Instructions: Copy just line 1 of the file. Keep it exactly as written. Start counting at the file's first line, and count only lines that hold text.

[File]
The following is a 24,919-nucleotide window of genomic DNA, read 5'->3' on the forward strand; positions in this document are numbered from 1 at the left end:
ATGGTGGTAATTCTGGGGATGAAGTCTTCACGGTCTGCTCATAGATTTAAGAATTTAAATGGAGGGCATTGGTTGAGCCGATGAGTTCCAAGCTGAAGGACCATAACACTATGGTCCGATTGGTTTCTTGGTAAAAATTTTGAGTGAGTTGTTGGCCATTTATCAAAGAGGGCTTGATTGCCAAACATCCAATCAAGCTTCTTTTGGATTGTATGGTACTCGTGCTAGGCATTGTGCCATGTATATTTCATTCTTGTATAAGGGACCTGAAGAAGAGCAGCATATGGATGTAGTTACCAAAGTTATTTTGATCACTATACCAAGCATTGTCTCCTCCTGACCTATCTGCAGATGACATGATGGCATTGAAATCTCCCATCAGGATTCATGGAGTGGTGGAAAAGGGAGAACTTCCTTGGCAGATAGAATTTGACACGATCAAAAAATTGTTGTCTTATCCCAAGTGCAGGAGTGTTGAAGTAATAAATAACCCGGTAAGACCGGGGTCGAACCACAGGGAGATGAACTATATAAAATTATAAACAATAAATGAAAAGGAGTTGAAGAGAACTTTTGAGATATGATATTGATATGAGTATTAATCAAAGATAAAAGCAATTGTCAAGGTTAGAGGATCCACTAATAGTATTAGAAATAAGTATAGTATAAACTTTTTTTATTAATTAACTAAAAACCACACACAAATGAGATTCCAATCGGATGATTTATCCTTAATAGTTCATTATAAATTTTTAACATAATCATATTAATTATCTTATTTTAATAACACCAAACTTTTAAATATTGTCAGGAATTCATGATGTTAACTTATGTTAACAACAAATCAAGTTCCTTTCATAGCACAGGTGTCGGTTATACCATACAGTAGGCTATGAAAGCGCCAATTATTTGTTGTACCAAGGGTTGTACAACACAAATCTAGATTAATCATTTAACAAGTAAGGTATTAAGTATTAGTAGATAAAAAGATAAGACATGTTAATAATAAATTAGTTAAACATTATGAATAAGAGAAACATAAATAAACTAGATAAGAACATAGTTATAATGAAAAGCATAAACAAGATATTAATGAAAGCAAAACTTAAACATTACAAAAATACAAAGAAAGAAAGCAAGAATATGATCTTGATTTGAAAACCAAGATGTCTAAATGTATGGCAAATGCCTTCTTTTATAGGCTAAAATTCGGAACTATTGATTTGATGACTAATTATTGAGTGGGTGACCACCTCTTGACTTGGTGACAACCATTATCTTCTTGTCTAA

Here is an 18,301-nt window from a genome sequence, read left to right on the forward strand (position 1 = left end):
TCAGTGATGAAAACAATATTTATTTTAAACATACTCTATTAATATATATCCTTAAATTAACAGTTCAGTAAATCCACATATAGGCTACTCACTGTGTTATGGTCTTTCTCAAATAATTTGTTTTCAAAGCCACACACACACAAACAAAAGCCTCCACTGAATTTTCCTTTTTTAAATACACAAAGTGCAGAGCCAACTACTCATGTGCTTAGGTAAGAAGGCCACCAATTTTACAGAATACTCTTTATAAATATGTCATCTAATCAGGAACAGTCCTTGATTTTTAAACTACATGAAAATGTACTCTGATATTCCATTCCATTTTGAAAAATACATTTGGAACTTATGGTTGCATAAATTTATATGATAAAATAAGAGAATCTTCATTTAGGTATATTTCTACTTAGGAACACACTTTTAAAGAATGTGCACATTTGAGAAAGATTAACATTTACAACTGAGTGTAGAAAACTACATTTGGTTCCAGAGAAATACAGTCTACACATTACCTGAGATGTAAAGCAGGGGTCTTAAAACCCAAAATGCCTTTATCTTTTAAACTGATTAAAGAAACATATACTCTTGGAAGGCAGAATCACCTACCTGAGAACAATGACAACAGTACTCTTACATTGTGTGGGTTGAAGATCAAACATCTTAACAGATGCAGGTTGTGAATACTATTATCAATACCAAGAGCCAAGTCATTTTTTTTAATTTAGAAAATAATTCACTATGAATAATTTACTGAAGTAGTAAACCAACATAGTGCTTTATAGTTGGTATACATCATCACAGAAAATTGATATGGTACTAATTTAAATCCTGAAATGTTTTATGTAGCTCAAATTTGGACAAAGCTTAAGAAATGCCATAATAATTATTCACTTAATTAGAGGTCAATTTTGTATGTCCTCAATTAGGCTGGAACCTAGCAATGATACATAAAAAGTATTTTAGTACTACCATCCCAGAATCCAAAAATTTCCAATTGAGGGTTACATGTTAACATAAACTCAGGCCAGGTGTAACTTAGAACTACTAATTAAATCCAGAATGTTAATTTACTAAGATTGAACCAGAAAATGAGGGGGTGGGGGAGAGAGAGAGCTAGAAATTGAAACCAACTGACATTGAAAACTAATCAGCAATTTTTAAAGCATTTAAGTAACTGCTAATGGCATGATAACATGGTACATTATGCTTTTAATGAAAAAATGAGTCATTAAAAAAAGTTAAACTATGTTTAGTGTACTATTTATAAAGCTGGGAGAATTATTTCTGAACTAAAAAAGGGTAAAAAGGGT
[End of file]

The following is a 24,919-nucleotide window of genomic DNA, read 5'->3' on the forward strand; positions in this document are numbered from 1 at the left end: